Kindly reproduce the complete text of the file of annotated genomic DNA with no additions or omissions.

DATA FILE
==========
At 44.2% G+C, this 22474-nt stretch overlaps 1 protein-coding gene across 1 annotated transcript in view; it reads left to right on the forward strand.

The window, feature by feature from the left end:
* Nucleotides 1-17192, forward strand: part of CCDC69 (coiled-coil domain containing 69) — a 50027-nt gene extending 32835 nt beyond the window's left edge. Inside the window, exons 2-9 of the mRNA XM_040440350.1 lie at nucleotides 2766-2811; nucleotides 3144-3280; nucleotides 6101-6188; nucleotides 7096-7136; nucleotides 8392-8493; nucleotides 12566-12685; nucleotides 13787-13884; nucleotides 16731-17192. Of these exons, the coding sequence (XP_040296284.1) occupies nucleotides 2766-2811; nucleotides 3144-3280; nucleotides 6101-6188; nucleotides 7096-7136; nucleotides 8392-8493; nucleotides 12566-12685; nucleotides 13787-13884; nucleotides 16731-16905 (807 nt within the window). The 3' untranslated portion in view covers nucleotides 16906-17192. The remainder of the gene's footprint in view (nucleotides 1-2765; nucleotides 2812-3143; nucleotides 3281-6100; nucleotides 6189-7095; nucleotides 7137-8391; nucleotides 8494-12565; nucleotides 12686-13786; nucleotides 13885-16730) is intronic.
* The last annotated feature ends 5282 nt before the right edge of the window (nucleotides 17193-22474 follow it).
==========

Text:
At 44.2% G+C, this 22474-nt stretch overlaps 1 protein-coding gene across 1 annotated transcript in view; it reads left to right on the forward strand.

The window, feature by feature from the left end:
* Nucleotides 1-17192, forward strand: part of CCDC69 (coiled-coil domain containing 69) — a 50027-nt gene extending 32835 nt beyond the window's left edge. Inside the window, exons 2-9 of the mRNA XM_040440350.1 lie at nucleotides 2766-2811; nucleotides 3144-3280; nucleotides 6101-6188; nucleotides 7096-7136; nucleotides 8392-8493; nucleotides 12566-12685; nucleotides 13787-13884; nucleotides 16731-17192. Of these exons, the coding sequence (XP_040296284.1) occupies nucleotides 2766-2811; nucleotides 3144-3280; nucleotides 6101-6188; nucleotides 7096-7136; nucleotides 8392-8493; nucleotides 12566-12685; nucleotides 13787-13884; nucleotides 16731-16905 (807 nt within the window). The 3' untranslated portion in view covers nucleotides 16906-17192. The remainder of the gene's footprint in view (nucleotides 1-2765; nucleotides 2812-3143; nucleotides 3281-6100; nucleotides 6189-7095; nucleotides 7137-8391; nucleotides 8494-12565; nucleotides 12686-13786; nucleotides 13885-16730) is intronic.
* The last annotated feature ends 5282 nt before the right edge of the window (nucleotides 17193-22474 follow it).